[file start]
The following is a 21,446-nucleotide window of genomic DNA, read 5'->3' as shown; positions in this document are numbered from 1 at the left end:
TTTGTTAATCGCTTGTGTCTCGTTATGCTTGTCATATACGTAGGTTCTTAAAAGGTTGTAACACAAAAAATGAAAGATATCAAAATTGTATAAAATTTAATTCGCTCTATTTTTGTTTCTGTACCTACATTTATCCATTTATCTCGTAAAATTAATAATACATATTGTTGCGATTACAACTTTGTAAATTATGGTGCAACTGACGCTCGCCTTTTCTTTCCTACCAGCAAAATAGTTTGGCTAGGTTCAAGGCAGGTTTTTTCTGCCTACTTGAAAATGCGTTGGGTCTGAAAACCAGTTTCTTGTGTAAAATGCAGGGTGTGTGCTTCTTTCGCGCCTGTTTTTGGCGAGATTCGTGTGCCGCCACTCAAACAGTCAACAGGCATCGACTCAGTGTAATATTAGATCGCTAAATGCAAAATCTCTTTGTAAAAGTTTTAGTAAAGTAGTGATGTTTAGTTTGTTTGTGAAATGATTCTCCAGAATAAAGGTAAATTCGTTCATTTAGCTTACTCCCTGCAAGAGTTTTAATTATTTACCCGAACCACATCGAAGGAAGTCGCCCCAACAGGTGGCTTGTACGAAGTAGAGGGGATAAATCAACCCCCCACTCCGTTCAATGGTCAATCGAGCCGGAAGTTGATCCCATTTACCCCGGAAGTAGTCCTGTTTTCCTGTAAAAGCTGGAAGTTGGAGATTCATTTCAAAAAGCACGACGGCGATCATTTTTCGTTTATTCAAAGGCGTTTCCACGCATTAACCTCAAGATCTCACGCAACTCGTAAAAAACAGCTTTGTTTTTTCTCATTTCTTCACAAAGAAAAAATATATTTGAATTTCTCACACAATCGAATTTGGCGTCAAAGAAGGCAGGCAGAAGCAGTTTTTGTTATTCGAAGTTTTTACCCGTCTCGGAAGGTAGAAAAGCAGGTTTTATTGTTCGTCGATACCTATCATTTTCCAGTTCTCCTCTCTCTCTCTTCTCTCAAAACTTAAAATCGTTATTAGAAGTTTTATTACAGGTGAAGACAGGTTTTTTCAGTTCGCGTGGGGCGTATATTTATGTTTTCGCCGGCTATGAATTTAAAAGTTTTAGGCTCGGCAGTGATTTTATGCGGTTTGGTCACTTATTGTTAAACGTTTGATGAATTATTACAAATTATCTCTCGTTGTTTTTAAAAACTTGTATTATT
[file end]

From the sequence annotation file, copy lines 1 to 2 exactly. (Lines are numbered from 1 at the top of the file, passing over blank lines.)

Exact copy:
The following is a 21,446-nucleotide window of genomic DNA, read 5'->3' as shown; positions in this document are numbered from 1 at the left end:
TTTGTTAATCGCTTGTGTCTCGTTATGCTTGTCATATACGTAGGTTCTTAAAAGGTTGTAACACAAAAAATGAAAGATATCAAAATTGTATAAAATTTAATTCGCTCTATTTTTGTTTCTGTACCTACATTTATCCATTTATCTCGTAAAATTAATAATACATATTGTTGCGATTACAACTTTGTAAATTATGGTGCAACTGACGCTCGCCTTTTCTTTCCTACCAGCAAAATAGTTTGGCTAGGTTCAAGGCAGGTTTTTTCTGCCTACTTGAAAATGCGTTGGGTCTGAAAACCAGTTTCTTGTGTAAAATGCAGGGTGTGTGCTTCTTTCGCGCCTGTTTTTGGCGAGATTCGTGTGCCGCCACTCAAACAGTCAACAGGCATCGACTCAGTGTAATATTAGATCGCTAAATGCAAAATCTCTTTGTAAAAGTTTTAGTAAAGTAGTGATGTTTAGTTTGTTTGTGAAATGATTCTCCAGAATAAAGGTAAATTCGTTCATTTAGCTTACTCCCTGCAAGAGTTTTAATTATTTACCCGAACCACATCGAAGGAAGTCGCCCCAACAGGTGGCTTGTACGAAGTAGAGGGGATAAATCAACCCCCCACTCCGTTCAATGGTCAATCGAGCCGGAAGTTGATCCCATTTACCCCGGAAGTAGTCCTGTTTTCCTGTAAAAGCTGGAAGTTGGAGATTCATTTCAAAAAGCACGACGGCGATCATTTTTCGTTTATTCAAAGGCGTTTCCACGCATTAACCTCAAGATCTCACGCAACTCGTAAAAAACAGCTTTGTTTTTTCTCATTTCTTCACAAAGAAAAAATATATTTGAATTTCTCACACAATCGAATTTGGCGTCAAAGAAGGCAGGCAGAAGCAGTTTTTGTTATTCGAAGTTTTTACCCGTCTCGGAAGGTAGAAAAGCAGGTTTTATTGTTCGTCGATACCTATCATTTTCCAGTTCTCCTCTCTCTCTCTTCTCTCAAAACTTAAAATCGTTATTAGAAGTTTTATTACAGGTGAAGACAGGTTTTTTCAGTTCGCGTGGGGCGTATATTTATGTTTTCGCCGGCTATGAATTTAAAAGTTTTAGGCTCGGCAGTGATTTTATGCGGTTTGGTCACTTATTGTTAAACGTTTGATGAATTATTACAAATTATCTCTCGTTGTTTTTAAAAACTTGTATTATT